As can be seen in the above example, in this case, a set of privileges is associated with a particular group of people. For each privilege, a condition can be assigned. If that condition is met, the privilege can be enabled or disabled. In the above case with the acquisition process, the condition is the current stage of the acquisition process. That is, different level of access is granted to different people during different stages of the acquisition process.

Furthermore, it is important to note that in the above example, there is only a single ACL throughout all the work nodes, unlike current implementations, in which a separate ACL is needed for each work node. This distinction is important, as in a typical real-life computer system the number of work nodes (and thus the number of ACLs) grows to be extremely large. With the design in accordance with the embodiments described herein, only one ACL will be necessary.

In the above example, the ACL evolved based on the nodes in the workflow process, but more generally speaking, the ACL can evolve based on a variety of factors. For example, the ACL can evolve based on time, work process, last modified time, who last modified the ACL, who last accessed the ACL, how many versions the ACL has, and so on. With this ability to adapt, ACLs become much easier to manage and use.

The invention can take the form of an entirely hardware embodiment, an entirely software embodiment or an embodiment containing both hardware and software elements. In a preferred embodiment, the invention is implemented in software, which includes but is not limited to firmware, resident software, microcode, etc.

Furthermore, the invention can take the form of a computer program product accessible from a computer-usable or computer-readable medium providing program code for use by or in connection with a computer or any instruction execution system. For the purposes of this description, a computer-usable or computer readable medium can be any apparatus that can contain, store, communicate, propagate, or transport the program for use by or in connection with the instruction execution system, apparatus, or device.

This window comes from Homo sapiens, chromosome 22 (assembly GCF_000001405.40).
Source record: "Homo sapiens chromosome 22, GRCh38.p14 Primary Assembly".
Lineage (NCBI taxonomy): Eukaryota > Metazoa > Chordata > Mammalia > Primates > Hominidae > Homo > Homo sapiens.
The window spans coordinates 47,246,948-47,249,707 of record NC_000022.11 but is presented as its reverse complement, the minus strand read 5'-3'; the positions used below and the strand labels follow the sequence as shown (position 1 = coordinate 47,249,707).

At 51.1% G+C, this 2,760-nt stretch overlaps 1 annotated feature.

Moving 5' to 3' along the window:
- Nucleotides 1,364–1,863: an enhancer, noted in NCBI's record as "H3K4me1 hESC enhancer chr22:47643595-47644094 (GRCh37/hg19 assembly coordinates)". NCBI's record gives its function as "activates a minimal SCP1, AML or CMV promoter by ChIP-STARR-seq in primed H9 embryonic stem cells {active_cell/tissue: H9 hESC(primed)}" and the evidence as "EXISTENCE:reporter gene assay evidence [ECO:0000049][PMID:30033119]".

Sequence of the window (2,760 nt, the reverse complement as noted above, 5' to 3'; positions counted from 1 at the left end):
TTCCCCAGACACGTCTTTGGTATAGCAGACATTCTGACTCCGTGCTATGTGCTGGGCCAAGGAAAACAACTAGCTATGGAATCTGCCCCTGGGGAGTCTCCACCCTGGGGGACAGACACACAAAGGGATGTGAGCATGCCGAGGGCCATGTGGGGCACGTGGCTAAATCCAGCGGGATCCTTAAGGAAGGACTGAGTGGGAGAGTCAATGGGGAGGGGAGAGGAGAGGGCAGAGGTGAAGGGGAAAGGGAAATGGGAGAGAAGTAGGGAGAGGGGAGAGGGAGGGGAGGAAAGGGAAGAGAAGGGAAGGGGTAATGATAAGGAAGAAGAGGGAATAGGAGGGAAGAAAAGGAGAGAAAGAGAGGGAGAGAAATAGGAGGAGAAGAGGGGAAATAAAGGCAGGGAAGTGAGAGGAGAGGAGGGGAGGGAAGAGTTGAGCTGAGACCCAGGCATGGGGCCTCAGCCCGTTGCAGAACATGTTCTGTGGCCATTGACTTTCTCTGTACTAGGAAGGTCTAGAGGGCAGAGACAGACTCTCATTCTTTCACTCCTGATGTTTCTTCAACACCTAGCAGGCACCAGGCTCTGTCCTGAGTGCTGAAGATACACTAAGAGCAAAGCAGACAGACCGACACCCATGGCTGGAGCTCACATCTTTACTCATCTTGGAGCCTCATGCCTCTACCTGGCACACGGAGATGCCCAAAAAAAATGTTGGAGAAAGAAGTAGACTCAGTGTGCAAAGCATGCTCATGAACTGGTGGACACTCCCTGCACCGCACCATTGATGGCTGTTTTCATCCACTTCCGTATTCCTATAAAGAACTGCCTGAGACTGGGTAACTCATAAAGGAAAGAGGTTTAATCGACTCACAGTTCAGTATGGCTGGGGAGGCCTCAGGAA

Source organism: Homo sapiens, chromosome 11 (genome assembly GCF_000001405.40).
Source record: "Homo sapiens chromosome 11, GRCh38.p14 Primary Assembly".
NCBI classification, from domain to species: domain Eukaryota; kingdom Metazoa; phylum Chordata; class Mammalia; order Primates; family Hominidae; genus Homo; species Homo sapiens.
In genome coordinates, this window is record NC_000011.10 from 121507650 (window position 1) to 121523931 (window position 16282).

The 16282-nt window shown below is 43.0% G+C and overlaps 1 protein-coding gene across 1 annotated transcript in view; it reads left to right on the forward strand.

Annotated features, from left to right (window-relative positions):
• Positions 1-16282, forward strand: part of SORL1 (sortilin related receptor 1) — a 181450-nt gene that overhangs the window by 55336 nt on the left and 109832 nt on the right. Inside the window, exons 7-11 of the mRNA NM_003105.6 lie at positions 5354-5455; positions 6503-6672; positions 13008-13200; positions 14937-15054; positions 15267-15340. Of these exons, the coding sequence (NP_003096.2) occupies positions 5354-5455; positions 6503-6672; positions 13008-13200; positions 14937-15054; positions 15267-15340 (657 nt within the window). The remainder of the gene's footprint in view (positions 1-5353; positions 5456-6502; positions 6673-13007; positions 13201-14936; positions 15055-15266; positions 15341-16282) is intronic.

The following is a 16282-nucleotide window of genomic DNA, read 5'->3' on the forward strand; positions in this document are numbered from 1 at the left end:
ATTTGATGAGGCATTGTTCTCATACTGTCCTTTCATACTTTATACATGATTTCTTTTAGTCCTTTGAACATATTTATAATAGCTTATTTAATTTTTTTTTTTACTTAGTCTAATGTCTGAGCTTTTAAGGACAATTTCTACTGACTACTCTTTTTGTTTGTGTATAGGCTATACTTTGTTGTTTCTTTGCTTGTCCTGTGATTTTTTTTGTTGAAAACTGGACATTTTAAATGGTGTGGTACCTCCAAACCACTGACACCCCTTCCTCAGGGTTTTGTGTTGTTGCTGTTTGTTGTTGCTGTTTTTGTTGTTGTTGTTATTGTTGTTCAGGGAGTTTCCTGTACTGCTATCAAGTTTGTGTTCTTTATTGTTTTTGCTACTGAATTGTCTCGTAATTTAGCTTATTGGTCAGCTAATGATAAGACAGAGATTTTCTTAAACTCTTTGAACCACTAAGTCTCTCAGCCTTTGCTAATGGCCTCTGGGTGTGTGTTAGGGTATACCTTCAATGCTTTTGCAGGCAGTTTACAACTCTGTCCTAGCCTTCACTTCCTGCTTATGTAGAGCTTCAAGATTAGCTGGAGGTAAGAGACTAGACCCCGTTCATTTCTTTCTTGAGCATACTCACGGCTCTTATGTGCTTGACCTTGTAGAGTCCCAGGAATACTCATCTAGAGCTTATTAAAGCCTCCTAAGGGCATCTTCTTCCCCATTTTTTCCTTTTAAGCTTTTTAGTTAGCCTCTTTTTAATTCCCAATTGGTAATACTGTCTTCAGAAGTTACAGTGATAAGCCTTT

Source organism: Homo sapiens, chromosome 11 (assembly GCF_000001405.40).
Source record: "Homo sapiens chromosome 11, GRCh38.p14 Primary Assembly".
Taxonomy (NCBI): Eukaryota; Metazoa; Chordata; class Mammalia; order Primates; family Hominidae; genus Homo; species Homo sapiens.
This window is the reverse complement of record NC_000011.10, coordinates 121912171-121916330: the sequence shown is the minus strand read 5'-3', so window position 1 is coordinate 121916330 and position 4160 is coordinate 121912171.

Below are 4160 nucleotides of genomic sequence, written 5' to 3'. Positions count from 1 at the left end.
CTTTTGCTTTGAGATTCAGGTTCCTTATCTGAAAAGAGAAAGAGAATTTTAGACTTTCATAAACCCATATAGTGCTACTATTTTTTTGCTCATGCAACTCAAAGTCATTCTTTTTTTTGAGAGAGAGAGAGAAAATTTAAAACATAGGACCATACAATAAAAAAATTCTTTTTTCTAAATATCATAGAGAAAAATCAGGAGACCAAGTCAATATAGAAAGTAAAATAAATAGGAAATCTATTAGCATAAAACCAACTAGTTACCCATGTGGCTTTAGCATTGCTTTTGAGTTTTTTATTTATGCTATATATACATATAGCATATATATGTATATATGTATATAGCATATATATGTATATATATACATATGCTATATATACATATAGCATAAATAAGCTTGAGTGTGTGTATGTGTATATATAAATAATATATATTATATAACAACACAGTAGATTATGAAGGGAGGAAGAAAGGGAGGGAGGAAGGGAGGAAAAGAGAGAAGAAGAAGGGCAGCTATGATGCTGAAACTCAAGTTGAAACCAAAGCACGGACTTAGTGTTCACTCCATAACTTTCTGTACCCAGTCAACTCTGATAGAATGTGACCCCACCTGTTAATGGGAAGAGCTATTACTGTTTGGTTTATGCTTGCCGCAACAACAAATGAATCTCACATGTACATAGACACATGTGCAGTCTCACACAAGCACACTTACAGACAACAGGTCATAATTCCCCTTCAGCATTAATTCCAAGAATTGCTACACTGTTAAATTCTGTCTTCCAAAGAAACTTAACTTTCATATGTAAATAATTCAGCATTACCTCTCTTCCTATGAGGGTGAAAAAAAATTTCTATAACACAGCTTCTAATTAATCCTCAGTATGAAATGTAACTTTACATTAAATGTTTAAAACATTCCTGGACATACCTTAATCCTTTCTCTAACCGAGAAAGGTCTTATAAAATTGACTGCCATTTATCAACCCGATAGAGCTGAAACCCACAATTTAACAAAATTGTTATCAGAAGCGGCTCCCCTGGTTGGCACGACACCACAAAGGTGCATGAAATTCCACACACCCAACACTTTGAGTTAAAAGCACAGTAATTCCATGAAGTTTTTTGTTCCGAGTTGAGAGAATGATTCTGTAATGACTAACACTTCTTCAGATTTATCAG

The medium can be an electronic, magnetic, optical, electromagnetic, infrared, or semiconductor system (or apparatus or device) or a propagation medium. Examples of a computer-readable medium include a semiconductor or solid state memory, magnetic tape, a removable computer diskette, a random access memory (RAM), a read-only memory (ROM), a rigid magnetic disk and an optical disk. Current examples of optical disks include compact disk-read only memory (CD-ROM), compact disk-read/write (CD-R/W) and DVD.

A data processing system suitable for storing and/or executing program code will include at least one processor coupled directly or indirectly to memory elements through a system bus. The memory elements can include local memory employed during actual execution of the program code, bulk storage, and cache memories which provide temporary storage of at least some program code in order to reduce the number of times code must be retrieved from bulk storage during execution.